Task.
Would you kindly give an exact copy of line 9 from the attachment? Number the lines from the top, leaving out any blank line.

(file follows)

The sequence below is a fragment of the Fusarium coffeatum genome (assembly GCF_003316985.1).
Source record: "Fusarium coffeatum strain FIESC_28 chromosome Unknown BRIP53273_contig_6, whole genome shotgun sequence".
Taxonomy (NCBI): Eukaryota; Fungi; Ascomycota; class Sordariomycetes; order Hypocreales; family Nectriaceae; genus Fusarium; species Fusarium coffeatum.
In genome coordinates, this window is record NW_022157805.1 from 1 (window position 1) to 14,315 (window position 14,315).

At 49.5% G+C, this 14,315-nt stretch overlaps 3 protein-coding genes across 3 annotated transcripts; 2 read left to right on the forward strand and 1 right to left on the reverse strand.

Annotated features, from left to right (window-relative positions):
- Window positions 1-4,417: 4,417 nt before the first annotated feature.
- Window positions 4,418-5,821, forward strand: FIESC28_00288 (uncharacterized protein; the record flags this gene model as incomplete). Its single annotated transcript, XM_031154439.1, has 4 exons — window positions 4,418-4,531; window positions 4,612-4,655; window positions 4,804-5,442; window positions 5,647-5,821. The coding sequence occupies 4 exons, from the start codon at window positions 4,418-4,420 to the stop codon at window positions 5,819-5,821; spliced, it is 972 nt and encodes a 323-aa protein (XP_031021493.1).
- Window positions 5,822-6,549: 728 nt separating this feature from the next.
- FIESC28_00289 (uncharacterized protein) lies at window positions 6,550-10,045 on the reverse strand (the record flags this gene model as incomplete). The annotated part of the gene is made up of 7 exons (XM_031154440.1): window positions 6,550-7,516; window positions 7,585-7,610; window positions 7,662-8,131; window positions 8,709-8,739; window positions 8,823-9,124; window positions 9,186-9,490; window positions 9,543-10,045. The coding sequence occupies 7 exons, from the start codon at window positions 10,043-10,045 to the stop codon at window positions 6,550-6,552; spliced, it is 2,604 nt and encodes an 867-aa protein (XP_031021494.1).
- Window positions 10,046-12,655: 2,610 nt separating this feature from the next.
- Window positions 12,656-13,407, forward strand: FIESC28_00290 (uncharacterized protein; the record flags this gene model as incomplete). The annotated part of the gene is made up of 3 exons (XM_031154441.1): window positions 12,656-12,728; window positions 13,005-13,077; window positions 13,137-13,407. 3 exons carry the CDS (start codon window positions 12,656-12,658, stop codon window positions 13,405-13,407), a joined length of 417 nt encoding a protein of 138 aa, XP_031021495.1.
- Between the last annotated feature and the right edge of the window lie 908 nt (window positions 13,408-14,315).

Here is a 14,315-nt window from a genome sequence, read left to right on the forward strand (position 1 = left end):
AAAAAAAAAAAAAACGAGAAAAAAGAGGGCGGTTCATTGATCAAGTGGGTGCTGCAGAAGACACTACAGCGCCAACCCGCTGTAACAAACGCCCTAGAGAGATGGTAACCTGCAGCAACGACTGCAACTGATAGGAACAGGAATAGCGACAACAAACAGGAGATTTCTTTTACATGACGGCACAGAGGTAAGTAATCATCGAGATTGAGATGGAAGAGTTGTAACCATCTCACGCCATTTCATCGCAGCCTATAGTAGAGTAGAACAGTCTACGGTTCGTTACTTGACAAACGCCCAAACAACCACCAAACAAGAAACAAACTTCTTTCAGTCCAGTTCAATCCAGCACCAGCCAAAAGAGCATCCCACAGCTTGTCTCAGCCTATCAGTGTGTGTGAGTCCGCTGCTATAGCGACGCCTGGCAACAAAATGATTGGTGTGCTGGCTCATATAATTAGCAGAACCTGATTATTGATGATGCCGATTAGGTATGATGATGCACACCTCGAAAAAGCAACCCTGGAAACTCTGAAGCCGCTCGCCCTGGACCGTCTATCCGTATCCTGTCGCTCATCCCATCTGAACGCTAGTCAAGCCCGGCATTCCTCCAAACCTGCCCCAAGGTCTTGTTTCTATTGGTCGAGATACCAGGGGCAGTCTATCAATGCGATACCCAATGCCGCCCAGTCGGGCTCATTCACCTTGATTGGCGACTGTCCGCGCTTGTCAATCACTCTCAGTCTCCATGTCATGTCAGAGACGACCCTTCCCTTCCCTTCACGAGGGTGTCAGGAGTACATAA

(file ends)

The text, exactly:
- Window positions 5,822-6,549: 728 nt separating this feature from the next.